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Why not take recycling one step further and actually make new products out of waste? A few years back, someone at IKEA had this ‘crazy idea’… But now, this is turning into reality, saving money for the customers and finite resources for Mother Earth.
IKEA has never been afraid to ask big, audacious questions. By looking at the problem of waste and recycling a little differently, the company has set out on an exciting journey in sustainability and begun pioneering ways to turn trash into treasure. One example of an innovative use of ‘waste’ is SKRUTT (Swedish for ‘scrap’), a desk protector made out of used packing material.
 Two rectangular desk pads, one white and one black.
IKEA HIGHLIGHTS 2016
PROTECTING DESKS…
AND THE PLANET
WRITER: JOANNA LE PLUART
The desk pad contains 50% recycled materials, and the offcuts can go right back into production, so nothing is ever wasted.
It’s just a dream today, but SKRUTT was a dream just a short while ago. When we all work together, anything is possible!
A black rectangular desk pad on top of a white desk and some note books.A black plastic door mat outside the front door.blue boxFour plastic spray bottles on a line, one green, one red, one yellow and one white.
“There is also potential beyond plastics,” says Kent Larsson. For example, his team is now collecting discarded cardboard from IKEA stores, thinking that this too could be recycled into new products one day. “We’re exploring ways to recycle paper into board material that’s strong enough to become a table-top, a bookshelf or a magazine rack,” he says. “It’s just a dream today, but SKRUTT was a dream just a short while ago. When we all work together, anything is possible!”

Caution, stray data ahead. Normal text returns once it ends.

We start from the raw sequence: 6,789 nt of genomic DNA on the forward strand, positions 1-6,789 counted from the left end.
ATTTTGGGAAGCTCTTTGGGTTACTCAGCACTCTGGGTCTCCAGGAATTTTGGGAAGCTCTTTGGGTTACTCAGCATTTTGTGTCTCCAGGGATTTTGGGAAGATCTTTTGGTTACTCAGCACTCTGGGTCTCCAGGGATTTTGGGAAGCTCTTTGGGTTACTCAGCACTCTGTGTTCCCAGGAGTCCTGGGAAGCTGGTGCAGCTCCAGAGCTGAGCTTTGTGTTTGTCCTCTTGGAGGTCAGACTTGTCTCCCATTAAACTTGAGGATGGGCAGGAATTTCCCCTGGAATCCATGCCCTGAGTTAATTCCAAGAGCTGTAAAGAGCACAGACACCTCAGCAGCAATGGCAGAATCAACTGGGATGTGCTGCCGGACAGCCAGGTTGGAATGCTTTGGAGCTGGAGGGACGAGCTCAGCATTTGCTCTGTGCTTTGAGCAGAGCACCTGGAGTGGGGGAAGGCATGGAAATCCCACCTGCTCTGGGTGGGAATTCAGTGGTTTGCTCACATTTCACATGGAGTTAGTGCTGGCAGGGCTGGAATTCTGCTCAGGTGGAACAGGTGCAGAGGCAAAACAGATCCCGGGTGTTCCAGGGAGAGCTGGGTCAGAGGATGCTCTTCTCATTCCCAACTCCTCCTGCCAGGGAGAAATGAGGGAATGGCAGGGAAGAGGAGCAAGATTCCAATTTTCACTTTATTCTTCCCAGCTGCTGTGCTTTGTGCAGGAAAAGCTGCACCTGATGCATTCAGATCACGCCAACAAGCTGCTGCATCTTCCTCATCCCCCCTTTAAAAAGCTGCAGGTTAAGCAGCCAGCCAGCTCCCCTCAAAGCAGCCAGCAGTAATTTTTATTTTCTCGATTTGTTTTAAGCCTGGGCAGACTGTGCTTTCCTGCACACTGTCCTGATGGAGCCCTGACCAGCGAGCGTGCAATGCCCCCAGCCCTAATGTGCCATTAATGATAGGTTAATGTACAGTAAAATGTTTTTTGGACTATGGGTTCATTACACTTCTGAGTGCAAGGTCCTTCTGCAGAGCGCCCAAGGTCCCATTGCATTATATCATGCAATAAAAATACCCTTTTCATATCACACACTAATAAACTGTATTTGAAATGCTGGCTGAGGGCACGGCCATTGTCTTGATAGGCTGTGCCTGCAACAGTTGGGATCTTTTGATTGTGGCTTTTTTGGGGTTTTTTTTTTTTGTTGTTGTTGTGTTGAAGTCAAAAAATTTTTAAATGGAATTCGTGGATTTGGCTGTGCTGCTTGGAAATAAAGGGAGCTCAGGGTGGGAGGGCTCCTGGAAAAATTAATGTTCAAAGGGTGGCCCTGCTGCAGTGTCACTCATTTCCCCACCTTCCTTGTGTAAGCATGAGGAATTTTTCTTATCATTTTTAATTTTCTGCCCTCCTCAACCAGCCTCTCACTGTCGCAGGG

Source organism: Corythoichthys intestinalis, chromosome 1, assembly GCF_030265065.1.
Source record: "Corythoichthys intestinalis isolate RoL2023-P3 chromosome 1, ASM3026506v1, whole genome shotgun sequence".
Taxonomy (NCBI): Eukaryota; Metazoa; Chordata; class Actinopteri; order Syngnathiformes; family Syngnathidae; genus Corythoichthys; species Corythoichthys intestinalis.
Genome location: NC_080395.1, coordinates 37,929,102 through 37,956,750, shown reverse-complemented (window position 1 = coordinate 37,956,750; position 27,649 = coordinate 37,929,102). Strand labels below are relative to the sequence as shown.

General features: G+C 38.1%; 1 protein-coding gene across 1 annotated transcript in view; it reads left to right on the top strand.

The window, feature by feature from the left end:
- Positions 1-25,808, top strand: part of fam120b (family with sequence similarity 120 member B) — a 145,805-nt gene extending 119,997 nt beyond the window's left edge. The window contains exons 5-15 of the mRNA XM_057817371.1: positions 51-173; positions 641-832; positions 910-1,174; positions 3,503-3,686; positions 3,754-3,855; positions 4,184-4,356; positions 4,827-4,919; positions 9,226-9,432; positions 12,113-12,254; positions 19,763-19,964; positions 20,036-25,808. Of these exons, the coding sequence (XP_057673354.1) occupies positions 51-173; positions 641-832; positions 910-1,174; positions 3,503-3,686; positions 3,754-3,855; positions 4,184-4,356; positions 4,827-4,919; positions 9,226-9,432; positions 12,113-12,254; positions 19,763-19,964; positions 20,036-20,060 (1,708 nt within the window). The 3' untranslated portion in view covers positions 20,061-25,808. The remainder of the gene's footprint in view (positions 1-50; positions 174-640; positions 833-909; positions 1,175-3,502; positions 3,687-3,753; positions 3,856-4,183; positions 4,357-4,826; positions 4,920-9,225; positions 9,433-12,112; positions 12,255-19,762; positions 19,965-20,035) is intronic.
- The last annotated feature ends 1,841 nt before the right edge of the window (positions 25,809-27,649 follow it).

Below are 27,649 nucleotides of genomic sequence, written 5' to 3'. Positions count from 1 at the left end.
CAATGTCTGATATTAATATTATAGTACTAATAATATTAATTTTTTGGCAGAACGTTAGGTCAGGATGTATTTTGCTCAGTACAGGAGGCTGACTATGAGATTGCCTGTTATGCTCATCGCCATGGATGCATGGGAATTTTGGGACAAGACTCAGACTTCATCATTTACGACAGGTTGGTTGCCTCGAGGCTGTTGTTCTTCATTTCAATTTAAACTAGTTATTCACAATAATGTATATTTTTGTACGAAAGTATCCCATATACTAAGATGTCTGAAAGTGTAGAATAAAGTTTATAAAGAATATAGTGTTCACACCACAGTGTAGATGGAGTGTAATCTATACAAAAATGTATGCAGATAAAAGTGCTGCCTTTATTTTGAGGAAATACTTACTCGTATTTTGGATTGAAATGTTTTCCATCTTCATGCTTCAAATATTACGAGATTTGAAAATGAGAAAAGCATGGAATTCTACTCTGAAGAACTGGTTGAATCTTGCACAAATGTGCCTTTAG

brown box
Thinking bigger
SKRUTT became a reality in 2016 and immediately sold very well, especially in Asia. Following on from this success, IKEA is now looking at other products that can be made from waste materials. Look out for TOMAT spray bottles and YDBY doormats in store — two more products that are being created from recycled plastic film.
The SKRUTT solution
According the Earth Policy Institute, the world throws away more than a trillion plastic bags per year, and an estimated four to five million tons of plastic end up in our oceans. But it doesn’t have to. Plastic can be recycled again and again. Today’s packing materials can become tomorrow’s products. And when those products reach the end of their lifespan, they can be recycled once again into something new and useful.

Take SKRUTT, for instance. It starts as ‘scrap’ from the plastic film used to protect IKEA products during transit. Last year, Product Developer Kent Larsson and his team successfully devised a process for turning this particular kind of trash intro treasure.

“We collect discarded polyethylene film into bales which are sorted, cleaned, and fed into a grinder. The ground-up plastic is then washed, dried, melted together, and pressed through a mesh that removes any remaining impurities. The result is long, spaghetti-like strands of plastic, which are cut into pellets. These pellets are the ‘raw material’ that can then be turned into something new.”